My family and I take great pride in the fact that we live in a city so many people want to visit every year.

I last heard just over 14 million visitors come through Savannah every year. Some days, I drive around downtown and it feels like 140 million - all of them standing at the corner of Broughton and Whitaker waiting to cross the street.

Don't get me wrong; I think it's a great problem to have. I understand not everyone agrees with that. But hey, what might be right for you, may not be right for some, right? Indeed, it takes different strokes to rule the world.

Playing tourist not too long ago, we walked past the funeral home where, years back, we said goodbye to a good friend. Ron "Hollywood" Higgins and I became fast friends in the fall of 2008. Our love of the Miami Dolphins brought us together. Our friendship was fueled by a passion for what Savannah could be one day.

Hollywood was a native. I am not. When Michael Jackson passed in 2009, Hollywood lit up when he told the story of crossing paths in the late '70s with a jheri-curled Jackson on the corner of Liberty and Bull, the night before a concert at the civic center. Michael was standing there alone, waiting on a couple of people. Keep in mind, this was before "Thriller" shot Jackson into the stratosphere.

Higgins was probably most known for his work on movies in the area. He started Savannah Movie Tours and then Savannah Foody Tours. He was the first person I knew who recognized an opportunity to share some great eats in our city with visitors.

Today, there is more than one food tour around town. I see nice-sized groups walking the city, sampling here, there and everywhere. One of the tour companies even put together a book on the history of food in Savannah. There are plenty of people eating and liking. Hollywood was doing that a decade ago. Talk about vision.

Memorial Day weekend, I stood in the doorway at Sorry Charlie's waiting on a table, while looking out onto Ellis Square. I've lived in Savannah long enough to remember the eyesore of a parking garage that once stood there.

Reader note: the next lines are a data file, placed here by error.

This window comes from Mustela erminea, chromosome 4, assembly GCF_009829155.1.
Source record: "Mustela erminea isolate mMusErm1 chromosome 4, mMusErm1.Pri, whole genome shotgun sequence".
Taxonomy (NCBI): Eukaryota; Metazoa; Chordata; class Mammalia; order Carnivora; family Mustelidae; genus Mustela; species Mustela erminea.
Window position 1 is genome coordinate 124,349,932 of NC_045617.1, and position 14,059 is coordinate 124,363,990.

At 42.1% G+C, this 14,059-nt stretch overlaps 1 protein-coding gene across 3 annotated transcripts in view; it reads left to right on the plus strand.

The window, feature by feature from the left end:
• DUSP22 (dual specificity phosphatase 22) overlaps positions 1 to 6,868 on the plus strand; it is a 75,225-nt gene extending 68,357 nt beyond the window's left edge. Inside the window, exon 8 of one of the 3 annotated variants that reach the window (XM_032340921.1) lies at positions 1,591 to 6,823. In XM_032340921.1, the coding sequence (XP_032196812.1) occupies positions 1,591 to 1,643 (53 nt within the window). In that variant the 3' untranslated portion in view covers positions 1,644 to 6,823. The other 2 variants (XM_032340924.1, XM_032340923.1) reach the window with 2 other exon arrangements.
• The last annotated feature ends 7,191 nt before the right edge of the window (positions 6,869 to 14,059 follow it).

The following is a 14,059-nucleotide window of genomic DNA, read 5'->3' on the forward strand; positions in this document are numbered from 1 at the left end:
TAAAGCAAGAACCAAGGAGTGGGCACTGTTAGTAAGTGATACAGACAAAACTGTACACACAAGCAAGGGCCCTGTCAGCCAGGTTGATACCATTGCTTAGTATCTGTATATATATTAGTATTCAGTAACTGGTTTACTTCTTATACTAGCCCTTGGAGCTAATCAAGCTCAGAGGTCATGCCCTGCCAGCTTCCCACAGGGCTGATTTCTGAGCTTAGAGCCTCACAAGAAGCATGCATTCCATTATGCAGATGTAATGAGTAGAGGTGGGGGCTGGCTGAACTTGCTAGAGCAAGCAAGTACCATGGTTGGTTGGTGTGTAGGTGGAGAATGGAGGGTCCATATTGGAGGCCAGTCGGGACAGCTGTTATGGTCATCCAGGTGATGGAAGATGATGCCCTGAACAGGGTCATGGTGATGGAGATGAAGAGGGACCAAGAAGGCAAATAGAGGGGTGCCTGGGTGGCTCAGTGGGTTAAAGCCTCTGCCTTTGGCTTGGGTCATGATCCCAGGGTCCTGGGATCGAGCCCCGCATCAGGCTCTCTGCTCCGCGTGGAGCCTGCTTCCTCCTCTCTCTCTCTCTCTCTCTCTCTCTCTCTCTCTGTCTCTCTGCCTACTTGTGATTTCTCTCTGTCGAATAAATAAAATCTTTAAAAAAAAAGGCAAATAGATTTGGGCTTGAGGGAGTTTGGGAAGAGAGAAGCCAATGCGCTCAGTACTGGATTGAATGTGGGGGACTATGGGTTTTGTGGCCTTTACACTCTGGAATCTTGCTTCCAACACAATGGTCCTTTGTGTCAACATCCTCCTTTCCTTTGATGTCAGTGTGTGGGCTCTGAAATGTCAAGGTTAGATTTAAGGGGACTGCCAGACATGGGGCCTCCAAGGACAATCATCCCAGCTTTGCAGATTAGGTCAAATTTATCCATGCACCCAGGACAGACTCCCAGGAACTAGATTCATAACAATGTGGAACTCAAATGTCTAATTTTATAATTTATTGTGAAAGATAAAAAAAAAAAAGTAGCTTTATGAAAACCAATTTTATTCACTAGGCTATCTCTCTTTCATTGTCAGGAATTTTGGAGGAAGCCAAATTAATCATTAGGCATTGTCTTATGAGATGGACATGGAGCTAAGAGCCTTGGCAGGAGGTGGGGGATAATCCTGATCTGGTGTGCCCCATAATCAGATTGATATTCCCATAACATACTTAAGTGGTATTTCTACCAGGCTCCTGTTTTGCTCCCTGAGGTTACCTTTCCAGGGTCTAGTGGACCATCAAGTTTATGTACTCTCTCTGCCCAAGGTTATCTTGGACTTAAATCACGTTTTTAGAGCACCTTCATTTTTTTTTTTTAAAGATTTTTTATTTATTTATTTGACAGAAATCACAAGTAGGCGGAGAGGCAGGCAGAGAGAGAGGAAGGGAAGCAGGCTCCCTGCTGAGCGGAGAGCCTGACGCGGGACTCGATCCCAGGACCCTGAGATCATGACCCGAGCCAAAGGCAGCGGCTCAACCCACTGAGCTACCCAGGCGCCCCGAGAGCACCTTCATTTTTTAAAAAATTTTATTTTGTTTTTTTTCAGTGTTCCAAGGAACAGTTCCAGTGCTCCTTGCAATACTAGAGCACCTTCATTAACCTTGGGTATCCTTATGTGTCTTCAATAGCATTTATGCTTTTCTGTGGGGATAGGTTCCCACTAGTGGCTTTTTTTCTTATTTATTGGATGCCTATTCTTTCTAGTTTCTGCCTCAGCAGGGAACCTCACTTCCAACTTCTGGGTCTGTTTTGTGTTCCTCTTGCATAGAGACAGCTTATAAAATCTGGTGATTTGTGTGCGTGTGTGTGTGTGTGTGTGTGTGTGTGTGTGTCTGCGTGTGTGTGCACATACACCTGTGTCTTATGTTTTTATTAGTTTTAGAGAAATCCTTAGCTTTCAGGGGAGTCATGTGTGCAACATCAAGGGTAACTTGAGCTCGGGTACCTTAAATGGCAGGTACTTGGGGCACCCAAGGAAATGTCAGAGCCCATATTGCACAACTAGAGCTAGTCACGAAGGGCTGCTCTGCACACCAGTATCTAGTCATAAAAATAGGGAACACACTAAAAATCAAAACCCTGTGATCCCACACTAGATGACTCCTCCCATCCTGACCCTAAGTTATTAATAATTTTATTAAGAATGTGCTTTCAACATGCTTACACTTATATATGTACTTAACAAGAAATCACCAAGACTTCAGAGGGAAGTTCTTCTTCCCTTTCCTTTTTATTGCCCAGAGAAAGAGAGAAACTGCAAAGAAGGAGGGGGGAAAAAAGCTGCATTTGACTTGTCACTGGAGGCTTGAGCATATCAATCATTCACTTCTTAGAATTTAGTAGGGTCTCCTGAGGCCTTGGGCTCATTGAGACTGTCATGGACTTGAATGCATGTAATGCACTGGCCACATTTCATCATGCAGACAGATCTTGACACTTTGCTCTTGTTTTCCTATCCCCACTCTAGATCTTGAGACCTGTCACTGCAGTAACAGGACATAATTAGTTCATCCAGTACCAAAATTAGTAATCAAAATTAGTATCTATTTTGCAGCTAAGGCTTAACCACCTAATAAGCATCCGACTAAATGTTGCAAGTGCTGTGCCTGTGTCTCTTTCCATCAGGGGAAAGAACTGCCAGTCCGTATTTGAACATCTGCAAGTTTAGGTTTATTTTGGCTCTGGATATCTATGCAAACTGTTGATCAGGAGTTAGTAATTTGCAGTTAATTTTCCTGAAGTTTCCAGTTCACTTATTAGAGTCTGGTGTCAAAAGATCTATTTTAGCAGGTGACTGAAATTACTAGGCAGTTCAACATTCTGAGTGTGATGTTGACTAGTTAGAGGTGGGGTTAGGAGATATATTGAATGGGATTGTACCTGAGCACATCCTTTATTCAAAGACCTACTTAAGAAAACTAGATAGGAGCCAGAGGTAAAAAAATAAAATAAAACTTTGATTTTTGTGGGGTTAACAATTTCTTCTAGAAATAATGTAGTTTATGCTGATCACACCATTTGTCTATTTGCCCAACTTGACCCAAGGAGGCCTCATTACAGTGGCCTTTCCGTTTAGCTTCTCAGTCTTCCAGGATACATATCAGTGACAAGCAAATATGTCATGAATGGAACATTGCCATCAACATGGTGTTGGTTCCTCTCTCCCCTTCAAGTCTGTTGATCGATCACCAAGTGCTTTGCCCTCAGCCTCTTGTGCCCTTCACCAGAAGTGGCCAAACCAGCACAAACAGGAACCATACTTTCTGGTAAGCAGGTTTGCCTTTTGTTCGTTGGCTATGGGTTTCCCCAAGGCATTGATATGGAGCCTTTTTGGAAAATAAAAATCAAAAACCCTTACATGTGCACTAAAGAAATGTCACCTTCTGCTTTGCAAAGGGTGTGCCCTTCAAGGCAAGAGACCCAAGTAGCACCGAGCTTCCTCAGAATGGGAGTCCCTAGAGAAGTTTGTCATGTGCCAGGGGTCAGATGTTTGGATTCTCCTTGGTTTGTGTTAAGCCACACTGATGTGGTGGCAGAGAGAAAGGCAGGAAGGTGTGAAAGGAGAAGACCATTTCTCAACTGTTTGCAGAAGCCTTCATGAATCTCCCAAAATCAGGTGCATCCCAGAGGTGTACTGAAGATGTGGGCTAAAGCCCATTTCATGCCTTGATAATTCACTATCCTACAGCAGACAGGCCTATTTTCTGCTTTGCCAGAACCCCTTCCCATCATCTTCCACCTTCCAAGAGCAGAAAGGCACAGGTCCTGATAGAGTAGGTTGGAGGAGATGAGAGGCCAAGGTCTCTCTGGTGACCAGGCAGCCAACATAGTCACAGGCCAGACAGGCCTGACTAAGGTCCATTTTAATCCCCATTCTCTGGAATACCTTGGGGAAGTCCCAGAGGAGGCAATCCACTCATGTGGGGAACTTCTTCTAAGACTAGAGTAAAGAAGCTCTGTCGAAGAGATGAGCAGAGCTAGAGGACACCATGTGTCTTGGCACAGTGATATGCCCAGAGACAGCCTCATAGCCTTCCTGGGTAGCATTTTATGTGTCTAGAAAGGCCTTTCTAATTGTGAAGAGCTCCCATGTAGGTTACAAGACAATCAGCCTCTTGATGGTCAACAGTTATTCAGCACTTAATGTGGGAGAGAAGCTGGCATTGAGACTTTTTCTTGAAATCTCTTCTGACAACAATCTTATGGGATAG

In the distance, on Congress and Jefferson, I could see a completely renovated building where a law office once stood. I had dinner with the gentleman in charge of that project last year in Atlanta. I haven't been given the green light to talk about it yet, but I can tell you it will be beautiful. The rooftop deck promises to be the most beautiful this side of Bay Street, for now. Because more are coming.

Not lost on me was the fact that for years Sorry Charlie's itself was a sorry-looking eyesore. No takers to make it what it could be. Now, it's a beautiful space and an anchor on the square. We loved the oysters, by the way. Shrimp Po' Boy with better bread would have been a star as well.

The next morning, I stood in the window of room 1301 at The DeSoto looking across at the DeRenne Building on Liberty Street. Rising behind was the Savannah Theatre on Chippewa Square. Church steeples dotted the line of sight and of course, the Talmadge Bridge, and the large cranes of the port in the distance. Clearly, the 13th floor of anything in Savannah will offer a phenomenal vista.

A part of that view included the cranes that are part of the Kessler power plant project on the west end of River Street. At that point, it didn't take a lot of effort to connect the dots on everything we had experienced that weekend. To connect the dots with the place this city will be in a few short years.

The Hyatt has gotten a significant and badly needed facelift. Their new restaurant space is gorgeous. I can't vouch for the food yet. I'll be getting to the all-new Moss + Oak very soon.

Meanwhile, back on Liberty Street at The DeSoto, sparks are flying and hammers are banging away on one of the final phases of that renovation. That phase will complete the remodel on the main dining room.

The 1540 Room at The DeSoto will be led by Executive Chef Kyle Jacovino, formerly of The Florence. I've said it before in this space and I will say it again: Kyle is one of the best talents in the city. As one business owner wrote on social media, Savannah got lucky when Kyle chose to stay here after the closing of The Florence.

Yeah, I know, there is a lot to digest. But in reality, it only scratches the surface of what is happening in Savannah right now. The train is clearly moving. Just make sure you allow yourself some time to enjoy the ride.

See you on TV,